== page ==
European producers are now increasingly using genomics to grow superior and highly efficient cattle herds, and get premium prices for both milk and beef. 

Genomics technology began in 2009, and involves carrying out tests on elite animals to determine those with desirable, su – perior genes/traits that are likely to translate into superior breeds. 

An expensive procedure then, it is more affordable today, at an average cost of between $20 and $50 in European countries. Usually, blood and hair follicle samples are taken from a calf’s ear or tail shortly after birth and analysed in the lab. The farmer receives the results in a few days, and is able to predict the genetic potential of the animal across several criteria. 

These tests, which can be benchmarked on different merits such as cheese, fluid or grazing, are helping farmers make crucial decisions on their farms, that are increasing their profitability, and saving them thousands of dollars too. Numerous advantages are emerging for farmers that have embraced the technology. They are now reaping the benefits of having nicely calculated, and highly efficient herds. These ben – efits of customising herd genetics are reaching far beyond the farm, and increasingly showing signs of positively influencing processors and consumer demand.

“Producers, in cooperation with proces – sors of consumer products, could work to breed-specific genetics into their herds,” says Mr Ben Laine, a dairy analyst at Rabobank.

 “This will produce milk that matches the profile of the products being produced, resulting in increased efficiency, and a higher yield at a lower finished cost, with a milk price premium to the producer.”

 Using genomic testing to develop herds with greater feed efficiency, also has implications for both farm sustainability and profitability. Feeds are a major expense on dairy farms, and growing feed also has environmental implications. 

Improving genetics towards greater feed con – version will drive up more milk production from fewer cows, using less land and feed resources. 

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According to a report by Rabobank, drawing upon cutting-edge technologies such as the use of genomics and sexed semen amongst others, is giving handsome short term returns to European farmers. The technology is likely to turn out to be critical to both dairy and beef farmers as a long-term strategy too.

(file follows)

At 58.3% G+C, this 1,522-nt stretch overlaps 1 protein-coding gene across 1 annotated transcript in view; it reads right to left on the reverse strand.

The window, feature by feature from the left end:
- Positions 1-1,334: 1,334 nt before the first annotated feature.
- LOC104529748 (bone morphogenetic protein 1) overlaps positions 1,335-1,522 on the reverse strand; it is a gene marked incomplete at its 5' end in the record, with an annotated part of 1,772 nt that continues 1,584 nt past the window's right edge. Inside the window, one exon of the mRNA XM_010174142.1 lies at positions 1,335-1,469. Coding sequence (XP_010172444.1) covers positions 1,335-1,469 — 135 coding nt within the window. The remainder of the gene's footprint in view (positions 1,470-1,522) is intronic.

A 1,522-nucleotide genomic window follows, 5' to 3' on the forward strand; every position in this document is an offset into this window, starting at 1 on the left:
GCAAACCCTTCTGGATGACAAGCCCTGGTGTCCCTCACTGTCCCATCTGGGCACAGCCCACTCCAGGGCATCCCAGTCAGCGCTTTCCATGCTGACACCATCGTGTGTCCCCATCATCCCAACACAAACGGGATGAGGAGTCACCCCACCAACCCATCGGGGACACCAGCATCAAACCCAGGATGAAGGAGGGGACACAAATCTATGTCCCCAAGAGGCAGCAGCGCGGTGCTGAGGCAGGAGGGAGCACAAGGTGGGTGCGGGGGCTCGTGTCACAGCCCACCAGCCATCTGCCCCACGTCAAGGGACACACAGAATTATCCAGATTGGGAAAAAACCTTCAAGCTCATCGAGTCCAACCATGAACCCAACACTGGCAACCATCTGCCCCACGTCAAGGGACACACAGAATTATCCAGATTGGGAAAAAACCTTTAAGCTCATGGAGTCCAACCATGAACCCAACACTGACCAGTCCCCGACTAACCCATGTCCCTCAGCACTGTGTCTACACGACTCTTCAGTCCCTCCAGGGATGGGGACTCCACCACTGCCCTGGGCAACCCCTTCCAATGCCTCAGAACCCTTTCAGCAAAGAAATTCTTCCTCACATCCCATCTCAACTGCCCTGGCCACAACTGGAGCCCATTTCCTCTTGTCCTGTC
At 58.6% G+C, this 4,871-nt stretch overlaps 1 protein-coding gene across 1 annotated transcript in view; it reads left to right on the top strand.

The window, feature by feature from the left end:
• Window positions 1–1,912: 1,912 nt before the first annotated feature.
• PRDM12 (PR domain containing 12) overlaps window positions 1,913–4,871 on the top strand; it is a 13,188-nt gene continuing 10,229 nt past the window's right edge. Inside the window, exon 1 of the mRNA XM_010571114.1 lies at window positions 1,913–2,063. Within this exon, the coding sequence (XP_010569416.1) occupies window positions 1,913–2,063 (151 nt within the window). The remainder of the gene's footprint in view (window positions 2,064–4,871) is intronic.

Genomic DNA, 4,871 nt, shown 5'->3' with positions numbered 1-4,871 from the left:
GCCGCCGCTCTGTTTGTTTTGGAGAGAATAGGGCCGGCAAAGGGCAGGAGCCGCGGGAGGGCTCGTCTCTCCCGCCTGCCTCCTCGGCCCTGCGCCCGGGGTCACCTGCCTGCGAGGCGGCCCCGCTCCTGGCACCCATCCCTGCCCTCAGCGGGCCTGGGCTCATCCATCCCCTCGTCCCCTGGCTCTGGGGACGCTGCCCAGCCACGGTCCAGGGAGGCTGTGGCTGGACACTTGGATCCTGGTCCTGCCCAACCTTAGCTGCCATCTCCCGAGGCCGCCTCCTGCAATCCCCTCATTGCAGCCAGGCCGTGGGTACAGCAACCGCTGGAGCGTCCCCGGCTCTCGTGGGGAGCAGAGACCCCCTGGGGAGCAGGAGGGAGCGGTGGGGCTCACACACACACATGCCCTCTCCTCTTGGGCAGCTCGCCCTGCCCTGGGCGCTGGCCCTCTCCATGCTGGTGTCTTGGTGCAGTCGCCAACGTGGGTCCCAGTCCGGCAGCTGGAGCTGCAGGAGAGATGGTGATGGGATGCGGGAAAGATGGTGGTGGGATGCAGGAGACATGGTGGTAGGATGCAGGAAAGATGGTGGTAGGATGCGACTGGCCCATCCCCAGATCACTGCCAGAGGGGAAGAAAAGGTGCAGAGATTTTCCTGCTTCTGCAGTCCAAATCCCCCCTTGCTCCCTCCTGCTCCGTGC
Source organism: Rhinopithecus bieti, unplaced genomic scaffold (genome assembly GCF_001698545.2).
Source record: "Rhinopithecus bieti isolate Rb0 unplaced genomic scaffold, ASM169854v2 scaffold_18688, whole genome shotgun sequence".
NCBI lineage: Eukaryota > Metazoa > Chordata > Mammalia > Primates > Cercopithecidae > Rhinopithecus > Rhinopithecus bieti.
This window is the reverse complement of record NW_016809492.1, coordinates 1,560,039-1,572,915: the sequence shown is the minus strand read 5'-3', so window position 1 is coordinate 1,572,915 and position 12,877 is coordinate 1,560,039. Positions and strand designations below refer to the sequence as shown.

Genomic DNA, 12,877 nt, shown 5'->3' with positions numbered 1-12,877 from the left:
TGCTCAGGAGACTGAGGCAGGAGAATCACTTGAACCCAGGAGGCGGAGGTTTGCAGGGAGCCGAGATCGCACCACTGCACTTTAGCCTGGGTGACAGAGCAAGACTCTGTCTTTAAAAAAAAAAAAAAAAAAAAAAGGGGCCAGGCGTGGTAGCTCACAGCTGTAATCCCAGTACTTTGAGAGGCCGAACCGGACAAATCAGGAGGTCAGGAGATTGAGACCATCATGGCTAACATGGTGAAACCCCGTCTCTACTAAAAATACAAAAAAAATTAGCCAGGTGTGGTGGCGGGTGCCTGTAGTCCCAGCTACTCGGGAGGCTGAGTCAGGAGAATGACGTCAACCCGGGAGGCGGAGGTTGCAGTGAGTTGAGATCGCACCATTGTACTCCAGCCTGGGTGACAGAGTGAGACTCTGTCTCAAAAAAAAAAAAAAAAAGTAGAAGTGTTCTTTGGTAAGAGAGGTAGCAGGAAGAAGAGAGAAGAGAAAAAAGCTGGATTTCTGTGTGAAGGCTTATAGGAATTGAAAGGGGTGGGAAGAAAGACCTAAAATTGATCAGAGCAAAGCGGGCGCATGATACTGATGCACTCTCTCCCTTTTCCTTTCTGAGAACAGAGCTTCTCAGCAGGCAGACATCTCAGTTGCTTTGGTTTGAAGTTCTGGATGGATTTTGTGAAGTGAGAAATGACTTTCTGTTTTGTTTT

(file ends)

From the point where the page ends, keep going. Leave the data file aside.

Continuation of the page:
Farmers who do not embrace the technology may find themselves struggling to keep up with those that do. 

Why genomics may be that ace up your sleeve 

Reduced replacement costs of heifers (Raising or buying them)

 This is the third-highest cost behind feeds and labour. 

Understanding the genetic potential of calves, will help farmers to move away from the common notion that they should keep all the heifers born.

 A farmer will use such data to better focus on maintaining the optimal size of the herds and keep only the best animals. 

If the result of a genomic test suggests that the performance of the cow in the milking herd is enough to offset raising it, then he will keep it. If it suggests otherwise, then it should be sold immediately to minimise loss prior to raising it into a heifer 

Genomic testing is paired with the use of sexed semen, which continues to gain popularity amongst dairy farmers across the world. Sexed semen increases the likelihood of your offspring being a female by over 90 per cent. By drawing upon such technologies, dairy farmers can maintain only the most favourable animals within their milking herds. 

Embryo transfers are another technology that can help farmers raise the standards of their milking herds. 

A heifer produces about 150,000 ova. Naturally, such a cow would only give you two to four calves in its lifetime. 

However, using embryo transfer technology numerous, offspring can be produced from a heifer that has good genetic traits. 

Farmers can now ensure that their herds are suited to the ecological climate of where their farm is located. This is in addition to the fact that animals with genetic diseases and disorders should not be allowed to reproduce and should be culled immediately. 

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For beef breeders, genomics can easily tell you the feed conversion rate of your animals as soon as they are born. 

This will allow you to invest only in the an – imals that will grow and add weight quickly. Genomics can tell you with certainty the quality of meat your cow will eventually produce amongst other important traits.

Benefits to the beef supply industry Dairy farms can provide a year-round supply of beef due to their year-round calving, which will improve consistency. There is a need to remove the inconsistencies inherent in the beef production industry. 

Also, cows that have been genomically tested are more easily age and source verified, enabling greater export opportunities. 

Benefits to consumers 

Today, customers want to know exactly what they are buying, some up to the genetics. 

Technologies like these, can get them what they want. Imagine the marketing advantage that farmers would enjoy if, for example, they could tailor their herds to produce only milk with the highest levels of kappa-casein a protein in milk that results in higher cheese yields. Such milk can be sold at a premium, and production can be guaranteed by ensuring that your herd consists of animals that produce large quantities of the kind of milk that you require, because, they are genetically wired to do just that. 

Manufacturer’s benefit 

Companies, too, can offer more value to their customers if they do genomics testing and other complementing technologies. One company, A2 milk in the Netherlands, provides its consumers with a value proposition that its milk is collected from cows that only produce A2 beta-casein protein rather than both A1 and A2 proteins.


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